and fine tune the list. He stated that he was mostly con-

cerned with renovations which are crucial. Mr. Klaich re-

minded the Board that UNS received considerable funding for

capital construction from the Legislature during its last

session and noted that UNS may not be so lucky during the

next legislative session.



Chancellor Dawson stated that the figures would be provided

at the January 11-12 Board of Regents meeting. The Chan-

cellor's staff will meet with the Campus physical plant

Director and the State Public Works Board to discuss this

list in further detail. This list is for the Board's in-

formation only at this time.



President Maxson stated that this list is a first systematic

organized effort which includes a base. He suggested that

the Board review the appropriations made by the 1989 Legis-

lature. UNLV was not at the top of the list, but is the

fastest growing institution within the System. He suggested

that the list should be reviewed every 2 years by using the

formula and redefining the process.



Mr. Foley stated that he did not feel that the Presidents

and the Chancellor should devise the list of capital con-

struction, but that the Board of Regents should compile the

list. He requested that the list be shortened to the top 15

priorities with justification for each item on the list be-

fore it is approved by the Board of Regents.



Chancellor Dawson distributed the UNS's minor repairs and

remodeling capital improvements request for 1991-93. These

allocations have been adopted in consultation with the

Council of Presidents and are being recommended for the

Board's approval.



Chancellor Dawson explained that UNS derives funds for

capital projects from the Higher Education Capital Construc-

tion Fund, which is generated by taxes on slot machines;

Capital Improvement Fee Funds, which are created by student

fees; and the State General Fund, which funds the majority

of capital improvement needs.



It was requested that the UNS's minor repairs and remodeling

capital improvement request for 1991-93 be brought back to

the Board of Regents at its January 11-12 meeting for Board

consideration. Mr. Klaich also requested that a report on

how the recommended $10 million for minor maintenance and

remodeling corresponds to the process which was just approv-

ed by the Board in item 17.



Mr. Rogich requested General Counsel Klasic to investigate

the original language which the U. S. Congress adopted re-

garding the slot rebate for Higher Education Capital Con-

struction Funds. He feels that the State of Nevada is act-

ing improperly with regard to this language.



President Maxson suggested that the list of needs be pre-

sented to the State Public Works Board. This list does not

need to be prioritized for the SPWB. He further suggested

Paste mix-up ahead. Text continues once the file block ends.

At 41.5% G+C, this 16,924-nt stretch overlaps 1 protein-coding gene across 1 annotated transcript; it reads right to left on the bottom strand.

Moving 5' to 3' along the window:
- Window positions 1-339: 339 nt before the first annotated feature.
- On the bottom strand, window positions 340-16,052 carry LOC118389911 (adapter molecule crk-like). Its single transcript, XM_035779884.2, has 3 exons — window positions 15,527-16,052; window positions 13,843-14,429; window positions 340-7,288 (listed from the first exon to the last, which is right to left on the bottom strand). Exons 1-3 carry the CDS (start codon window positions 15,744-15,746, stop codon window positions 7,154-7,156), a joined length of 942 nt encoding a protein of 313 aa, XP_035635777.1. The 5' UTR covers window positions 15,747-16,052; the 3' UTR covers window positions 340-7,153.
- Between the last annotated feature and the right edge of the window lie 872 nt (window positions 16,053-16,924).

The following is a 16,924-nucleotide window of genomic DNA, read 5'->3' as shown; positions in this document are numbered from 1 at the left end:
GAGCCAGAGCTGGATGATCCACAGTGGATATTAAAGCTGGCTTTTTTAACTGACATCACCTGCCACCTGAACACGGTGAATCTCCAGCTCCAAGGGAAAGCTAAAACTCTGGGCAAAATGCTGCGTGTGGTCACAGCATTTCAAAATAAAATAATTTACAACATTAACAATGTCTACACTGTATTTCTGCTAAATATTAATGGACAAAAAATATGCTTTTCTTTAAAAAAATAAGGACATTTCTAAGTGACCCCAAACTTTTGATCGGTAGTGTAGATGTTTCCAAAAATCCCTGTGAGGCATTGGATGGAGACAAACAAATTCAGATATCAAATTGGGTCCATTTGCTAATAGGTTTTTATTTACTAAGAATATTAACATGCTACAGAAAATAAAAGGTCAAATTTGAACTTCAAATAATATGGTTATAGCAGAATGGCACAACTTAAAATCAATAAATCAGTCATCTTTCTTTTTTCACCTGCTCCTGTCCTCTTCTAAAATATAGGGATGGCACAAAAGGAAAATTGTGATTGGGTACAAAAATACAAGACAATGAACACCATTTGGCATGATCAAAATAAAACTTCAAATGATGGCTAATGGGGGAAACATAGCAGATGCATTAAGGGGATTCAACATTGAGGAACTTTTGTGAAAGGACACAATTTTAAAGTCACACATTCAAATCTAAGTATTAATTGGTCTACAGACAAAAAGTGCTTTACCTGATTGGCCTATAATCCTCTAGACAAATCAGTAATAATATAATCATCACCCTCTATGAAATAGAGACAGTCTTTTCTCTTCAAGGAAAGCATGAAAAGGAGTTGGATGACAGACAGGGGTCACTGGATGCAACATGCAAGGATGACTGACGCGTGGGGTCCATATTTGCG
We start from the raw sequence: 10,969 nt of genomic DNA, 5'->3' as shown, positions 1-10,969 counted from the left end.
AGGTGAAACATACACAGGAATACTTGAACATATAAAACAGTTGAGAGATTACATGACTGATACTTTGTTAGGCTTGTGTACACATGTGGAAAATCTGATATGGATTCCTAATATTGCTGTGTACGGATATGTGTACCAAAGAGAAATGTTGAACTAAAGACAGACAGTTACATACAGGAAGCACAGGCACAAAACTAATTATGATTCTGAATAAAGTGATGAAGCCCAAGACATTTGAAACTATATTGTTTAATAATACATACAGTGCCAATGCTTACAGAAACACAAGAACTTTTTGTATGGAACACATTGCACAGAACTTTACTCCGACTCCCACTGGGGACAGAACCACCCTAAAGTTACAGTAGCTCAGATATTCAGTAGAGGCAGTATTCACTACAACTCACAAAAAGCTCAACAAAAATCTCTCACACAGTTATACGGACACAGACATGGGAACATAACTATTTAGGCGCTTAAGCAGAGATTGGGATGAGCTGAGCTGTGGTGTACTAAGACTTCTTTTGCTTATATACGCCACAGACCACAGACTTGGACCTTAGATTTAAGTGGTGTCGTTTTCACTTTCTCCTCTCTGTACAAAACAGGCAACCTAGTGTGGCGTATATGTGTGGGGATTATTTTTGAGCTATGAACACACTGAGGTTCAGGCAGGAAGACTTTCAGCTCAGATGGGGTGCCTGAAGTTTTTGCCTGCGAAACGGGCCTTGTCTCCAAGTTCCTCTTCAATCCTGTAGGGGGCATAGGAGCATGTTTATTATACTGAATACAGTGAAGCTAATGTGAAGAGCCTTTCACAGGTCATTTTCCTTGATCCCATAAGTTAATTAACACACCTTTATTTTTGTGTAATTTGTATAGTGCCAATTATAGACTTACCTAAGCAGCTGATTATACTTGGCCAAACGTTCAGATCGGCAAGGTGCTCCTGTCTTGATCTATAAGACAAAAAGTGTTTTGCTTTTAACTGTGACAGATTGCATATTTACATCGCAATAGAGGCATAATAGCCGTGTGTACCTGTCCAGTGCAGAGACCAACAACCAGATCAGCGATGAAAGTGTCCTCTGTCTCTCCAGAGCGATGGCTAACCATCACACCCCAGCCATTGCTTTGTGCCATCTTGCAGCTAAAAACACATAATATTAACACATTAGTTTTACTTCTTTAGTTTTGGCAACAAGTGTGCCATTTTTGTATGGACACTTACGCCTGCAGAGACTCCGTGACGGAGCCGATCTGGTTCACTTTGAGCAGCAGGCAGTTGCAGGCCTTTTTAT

that the Board request the Legislators to follow the ap-

proved priorities when granting construction funding.



20. Information Only: Outstanding Faculty Recognition



At the request of the Board of Regents, each Faculty Senate

Chairman reported on the outstanding faculty achievements

from the institution.



University of Nevada, Reno - Faculty Senate Vice President

Richard Brown announced the following outstanding faculty:



1989-90 UNR Foundation Professorships

Morris R. Brownell, Professor, English

John H. Peacock, Professor, Internal Medicine

James T. Richardson, Professor, Sociology



1988-89 UNR Foundation Professorships

Don D. Fowler, Professor, Anthropology

R. Allen Gardner, Professor, Psychology

Ross W. Smith, Professor, Chemical and Metallurgical

Engineering



Distinguished Teacher Award

Christopher H. Exline, Professor, Geography

David W. Hettich, Professor, English



Outstanding Researcher Award

Thomas J. Nickles, Professor, Philosophy



1989 Senior Mentor Faculty

Rena Armstrong, Instructor & Internship Coordinator,

College of Agriculture

B. J. Fuller, Associate Professor, Accounting

Leslie Golberg-Levin, Assistant Professor, Speech

Pathology

Miles Greiner, Assistant Professor, Mechanical

Engineering

Joseph Howland, Professor, Journalism

Jessica Krenkel, LOA Assistant Professor of Nutri-

tion Education and Research, School of Medicine

Lydia de Castro Svetich, Associate Professor,

Nursing

Shane Templeton, Professor, Curriculum & Instruction

Barbara Thornton, Associate Professor, Health

Resources

Robert J. Watters, Professor, Geology



University of Nevada, Las Vegas - Vice President of

Academic Affairs and Provost, John Unrue announced the

following outstanding faculty:



Barrick Distinguished Scholar

Catherine Bellver, Foreign Languages



Spanos Distinguished Teaching Award

Suzanne Sevalstad, Accounting



Distinguished University Scholar

Maria-France Hilgar, Foreign Languages



Rita Deanin Abbey Teacher of the Year

L. Arlen Collier, English



William Morris Award for Excellence in Teaching

Lori Temple, Psychology



William Morris Award in Scholarship

Maurice Finocchiaro, Philosophy



William Morris Award for Excellence in the Arts

Hart L. Wegner, Film Studies



College of Business and Economics - Distinguished

Teaching Award

Daniel Mc Callister, Management



College of Education - Lilly Fong Distinguished Teaching

Award

George Kavina, Higher Education & Administration



College of Engineering - Distinguished Teaching Award

Robert Skaggs, Civil and Mechanical Engineering



College of Health Sciences - Distinguished Teaching

Award

Sue Witt, Nursing



College of Science and Mathematics - Distinguished

Teaching Award

Peter Shiue, Mathematics



Northern Nevada Community College - Faculty Senate Chairman

Mike Mc Farlane announced the following outstanding faculty:



Jim Blattman, part-time Instructor at Winnemucca facil-